It’s All In the Marks: 19th-Century Majolica Pitcher
This majolica pitcher comes from Choisy-le-Roi, France.
To well-seasoned or novice collectors, determining a maker or origin of a piece can be very confusing if it is outside their normal area of interest. Any markings that can be found can often help unravel the mystery—if you know what the marks mean.
If you don’t, however, they can lead you well astray of the truth. In this series of Q & A articles, I’m going to answer the questions I hear most often regarding marks on antiques and provide a straight path off an often-twisted trail. Here’s one:
Dane B. writes:
“I’ve had this pitcher for years, and it has sat in our china cabinet since we bought it at a now-defunct flea market. I recall we didn’t pay much for it, but now that we are downsizing to an apartment we’ve been looking at what we want to keep and what to sell. We’d like to find out what you can tell us about this piece, some history about it and if it’s worth keeping.”
This is a nice example of late 19th-century majolica. Majolica is a form of brightly colored tin-glazed earthenware that can trace its roots all the way back to ancient Persia, but its modern roots begin in 1851 when it was exhibited by Herbert Minton of Minton & Co. at the Great Exhibition in the Crystal Palace, London.
The popularity of this type of pottery was so great that other European makers were forced to begin production of their own lines to compete for customers.
By the end of the 19th century, it would have been difficult to find a home without a couple examples of majolica on display. The demand for majolica lasted until the early years of the 20th century.
The marking on this one is that of the Faience factory of Choisy-le-Roi, France, which produced majolica from 1860 until 1910. This mark was used post 1890.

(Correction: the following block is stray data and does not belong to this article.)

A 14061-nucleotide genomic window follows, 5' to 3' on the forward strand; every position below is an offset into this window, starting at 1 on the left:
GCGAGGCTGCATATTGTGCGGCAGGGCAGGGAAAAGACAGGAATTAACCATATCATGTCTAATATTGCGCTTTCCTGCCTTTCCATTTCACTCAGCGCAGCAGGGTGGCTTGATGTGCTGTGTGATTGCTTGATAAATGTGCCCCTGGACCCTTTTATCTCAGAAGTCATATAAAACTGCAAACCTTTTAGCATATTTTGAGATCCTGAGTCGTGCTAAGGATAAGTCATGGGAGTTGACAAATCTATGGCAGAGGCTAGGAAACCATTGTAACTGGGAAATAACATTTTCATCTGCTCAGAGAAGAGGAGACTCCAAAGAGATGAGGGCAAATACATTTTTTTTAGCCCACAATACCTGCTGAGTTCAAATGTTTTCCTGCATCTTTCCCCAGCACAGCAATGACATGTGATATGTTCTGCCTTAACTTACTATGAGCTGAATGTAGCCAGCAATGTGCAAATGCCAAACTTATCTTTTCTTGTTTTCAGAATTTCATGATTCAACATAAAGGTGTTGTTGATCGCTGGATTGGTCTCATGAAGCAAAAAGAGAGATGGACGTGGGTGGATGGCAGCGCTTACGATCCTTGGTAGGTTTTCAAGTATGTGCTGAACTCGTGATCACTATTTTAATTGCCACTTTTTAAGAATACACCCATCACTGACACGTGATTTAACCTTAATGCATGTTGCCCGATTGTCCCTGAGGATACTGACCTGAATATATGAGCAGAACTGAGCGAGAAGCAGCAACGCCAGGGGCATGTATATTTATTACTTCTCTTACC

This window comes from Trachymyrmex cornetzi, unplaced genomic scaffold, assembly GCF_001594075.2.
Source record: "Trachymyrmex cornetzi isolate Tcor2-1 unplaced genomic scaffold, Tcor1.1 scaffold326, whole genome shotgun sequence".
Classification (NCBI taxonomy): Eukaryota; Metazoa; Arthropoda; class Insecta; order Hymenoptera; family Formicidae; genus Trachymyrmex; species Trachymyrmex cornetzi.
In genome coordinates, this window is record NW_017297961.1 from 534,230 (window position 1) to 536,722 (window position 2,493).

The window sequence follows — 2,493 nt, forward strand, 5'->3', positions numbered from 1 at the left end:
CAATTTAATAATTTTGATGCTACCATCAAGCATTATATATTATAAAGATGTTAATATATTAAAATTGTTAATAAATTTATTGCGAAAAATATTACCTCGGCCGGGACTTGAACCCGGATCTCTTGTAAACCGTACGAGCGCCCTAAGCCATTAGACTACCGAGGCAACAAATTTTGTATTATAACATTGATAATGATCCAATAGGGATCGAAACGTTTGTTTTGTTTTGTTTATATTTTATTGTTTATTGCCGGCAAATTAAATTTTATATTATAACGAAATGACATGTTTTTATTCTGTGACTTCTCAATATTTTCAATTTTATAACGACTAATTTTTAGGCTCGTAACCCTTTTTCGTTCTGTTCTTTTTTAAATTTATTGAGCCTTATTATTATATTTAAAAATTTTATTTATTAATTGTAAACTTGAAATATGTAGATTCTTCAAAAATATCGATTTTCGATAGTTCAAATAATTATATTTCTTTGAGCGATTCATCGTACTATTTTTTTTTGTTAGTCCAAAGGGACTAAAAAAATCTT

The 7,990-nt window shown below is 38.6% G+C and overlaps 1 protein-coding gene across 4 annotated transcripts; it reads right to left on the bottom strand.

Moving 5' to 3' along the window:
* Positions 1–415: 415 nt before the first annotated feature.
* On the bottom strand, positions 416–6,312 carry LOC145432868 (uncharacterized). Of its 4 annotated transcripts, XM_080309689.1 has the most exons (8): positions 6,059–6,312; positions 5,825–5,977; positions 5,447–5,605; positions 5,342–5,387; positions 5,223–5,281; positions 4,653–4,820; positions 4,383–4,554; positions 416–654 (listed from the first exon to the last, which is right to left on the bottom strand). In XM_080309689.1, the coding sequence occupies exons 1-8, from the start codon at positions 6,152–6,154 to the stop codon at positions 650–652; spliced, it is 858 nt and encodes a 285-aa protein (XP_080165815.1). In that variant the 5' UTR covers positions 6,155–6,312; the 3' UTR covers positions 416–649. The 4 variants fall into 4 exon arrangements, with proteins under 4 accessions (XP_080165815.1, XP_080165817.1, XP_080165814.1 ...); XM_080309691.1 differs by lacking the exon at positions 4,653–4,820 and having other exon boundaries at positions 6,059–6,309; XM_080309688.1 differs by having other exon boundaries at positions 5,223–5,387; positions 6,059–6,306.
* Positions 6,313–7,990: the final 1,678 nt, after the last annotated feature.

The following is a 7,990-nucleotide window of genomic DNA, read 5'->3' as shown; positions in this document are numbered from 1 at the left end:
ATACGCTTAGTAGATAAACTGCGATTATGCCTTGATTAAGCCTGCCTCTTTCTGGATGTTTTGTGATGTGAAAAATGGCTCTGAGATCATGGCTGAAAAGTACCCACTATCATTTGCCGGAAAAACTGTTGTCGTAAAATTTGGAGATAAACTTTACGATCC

Marks on this majolica pitcher show the country of origin, France, and its manufacturer, Faience.
Faience wares are not always marked, which can cause these pieces to be attributed to other makers. The most common marking was stamped in black as “Choisy-le-Roi” with the large “B.” The “HB” marking stands for “Hippolyte Boulenger,” a director of the pottery.
Country of origin marks such as “France” are often a result of trade tariff laws such as the McKinley Act of 1890. This act required any item made for export to the United States be marked with its country of origin. The American market being the largest one in the world at the time, European manufacturers were very quick to comply. Full country of origin marks such as “Made in France” generally appear by the early 1920s.
Faience, like many of the period, produced a large variety of majolica items from decorative plates to large outdoor conservatory stools. Values for their wares varies by the type of item, size and condition.
This pitcher is in the Art Nouveau style, which was very poplar in the 1890s, peaking in popularity about 1900. This pitcher is in good condition and even though the market for pieces like this has softened in recent years in at auction would still sell in the $200 to $300 range.
Mike Wilcox, of Wilcox & Hall Appraisers, is a Worthologist who specializes in Art Nouveau and the Arts and Craft movement.
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